The Indigenous Affairs Minister, Mal Brough, has announced an exemption to the alcohol bans in 70 remote indigenous communities in the NT that were announced as a core component of the government’s Indigenous Emergency Plan to combat the sexual abuse of indigenous minors. The exemption applies to rivers being used for recreational fishing on or adjacent to Aboriginal land.
Why is such a core measure being undermined?
The professor of indigenous studies at the University of Melbourne, Marcia Langton, said yesterday that relaxing the bans would open the floodgates for alcohol to be smuggled into the 70 communities where it was banned.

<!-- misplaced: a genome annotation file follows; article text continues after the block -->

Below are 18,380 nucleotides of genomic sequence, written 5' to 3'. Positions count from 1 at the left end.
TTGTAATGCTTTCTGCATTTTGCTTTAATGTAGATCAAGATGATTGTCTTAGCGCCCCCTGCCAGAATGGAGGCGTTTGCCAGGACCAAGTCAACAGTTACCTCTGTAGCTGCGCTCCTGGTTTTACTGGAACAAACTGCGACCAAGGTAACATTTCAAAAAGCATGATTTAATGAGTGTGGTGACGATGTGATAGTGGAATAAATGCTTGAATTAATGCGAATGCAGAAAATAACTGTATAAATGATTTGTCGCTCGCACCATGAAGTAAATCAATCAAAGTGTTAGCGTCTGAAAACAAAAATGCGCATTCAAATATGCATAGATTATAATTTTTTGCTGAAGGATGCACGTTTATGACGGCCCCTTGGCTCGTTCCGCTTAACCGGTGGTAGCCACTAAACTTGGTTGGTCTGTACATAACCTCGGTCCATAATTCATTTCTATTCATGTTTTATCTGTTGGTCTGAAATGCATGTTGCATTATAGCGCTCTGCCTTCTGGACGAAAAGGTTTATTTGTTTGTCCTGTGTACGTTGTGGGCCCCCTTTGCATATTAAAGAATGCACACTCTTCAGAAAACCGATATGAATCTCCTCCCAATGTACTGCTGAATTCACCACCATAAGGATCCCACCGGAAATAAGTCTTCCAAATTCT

“It will allow illegal grog runners to sell grog into the communities,” she said.
“It’s the kind of loophole that can bring the whole system undone, by giving the big tick-off to the grog runners. It’s not going to work.”
What could be more important than protecting the children who are the whole justification for the sweeping authoritian emergency plan in the first place?
At the time, Mr Brough agreed with the authors of a report, Little Children are Sacred, that the first action needed to stabilise the situation was to stop the flow of “the rivers of grog”. But in the territory, where fishing and drinking go hand in hand, the fishing lobby complained after a Federal Court decision gave inland waterways up to the high tide mark the same status as the Aboriginal land through which they flowed.
Under pressure, Ms Martin asked Mr Brough to make the exemption for those who fished there..